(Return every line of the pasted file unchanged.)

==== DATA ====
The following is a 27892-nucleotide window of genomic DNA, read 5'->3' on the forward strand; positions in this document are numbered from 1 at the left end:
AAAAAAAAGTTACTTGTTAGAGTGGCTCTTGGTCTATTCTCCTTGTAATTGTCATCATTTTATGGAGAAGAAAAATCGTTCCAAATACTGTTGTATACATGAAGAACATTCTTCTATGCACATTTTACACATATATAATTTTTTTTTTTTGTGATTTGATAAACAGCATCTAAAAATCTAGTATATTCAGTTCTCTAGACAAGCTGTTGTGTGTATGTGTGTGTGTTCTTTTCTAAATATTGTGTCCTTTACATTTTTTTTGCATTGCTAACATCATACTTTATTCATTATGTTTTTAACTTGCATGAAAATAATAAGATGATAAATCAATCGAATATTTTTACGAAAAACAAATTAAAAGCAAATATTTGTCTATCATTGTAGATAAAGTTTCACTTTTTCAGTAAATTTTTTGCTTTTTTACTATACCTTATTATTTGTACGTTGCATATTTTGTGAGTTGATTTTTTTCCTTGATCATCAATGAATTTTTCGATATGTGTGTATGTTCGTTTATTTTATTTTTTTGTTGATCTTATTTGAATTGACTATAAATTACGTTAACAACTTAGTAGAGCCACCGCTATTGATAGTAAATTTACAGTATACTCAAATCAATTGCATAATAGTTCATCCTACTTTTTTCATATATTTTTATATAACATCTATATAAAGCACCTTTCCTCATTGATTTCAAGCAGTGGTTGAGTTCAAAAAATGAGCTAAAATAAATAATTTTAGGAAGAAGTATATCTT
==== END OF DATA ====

The following is a 27892-nucleotide window of genomic DNA, read 5'->3' on the forward strand; positions in this document are numbered from 1 at the left end:
AAAAAAAAGTTACTTGTTAGAGTGGCTCTTGGTCTATTCTCCTTGTAATTGTCATCATTTTATGGAGAAGAAAAATCGTTCCAAATACTGTTGTATACATGAAGAACATTCTTCTATGCACATTTTACACATATATAATTTTTTTTTTTTGTGATTTGATAAACAGCATCTAAAAATCTAGTATATTCAGTTCTCTAGACAAGCTGTTGTGTGTATGTGTGTGTGTTCTTTTCTAAATATTGTGTCCTTTACATTTTTTTTGCATTGCTAACATCATACTTTATTCATTATGTTTTTAACTTGCATGAAAATAATAAGATGATAAATCAATCGAATATTTTTACGAAAAACAAATTAAAAGCAAATATTTGTCTATCATTGTAGATAAAGTTTCACTTTTTCAGTAAATTTTTTGCTTTTTTACTATACCTTATTATTTGTACGTTGCATATTTTGTGAGTTGATTTTTTTCCTTGATCATCAATGAATTTTTCGATATGTGTGTATGTTCGTTTATTTTATTTTTTTGTTGATCTTATTTGAATTGACTATAAATTACGTTAACAACTTAGTAGAGCCACCGCTATTGATAGTAAATTTACAGTATACTCAAATCAATTGCATAATAGTTCATCCTACTTTTTTCATATATTTTTATATAACATCTATATAAAGCACCTTTCCTCATTGATTTCAAGCAGTGGTTGAGTTCAAAAAATGAGCTAAAATAAATAATTTTAGGAAGAAGTATATCTT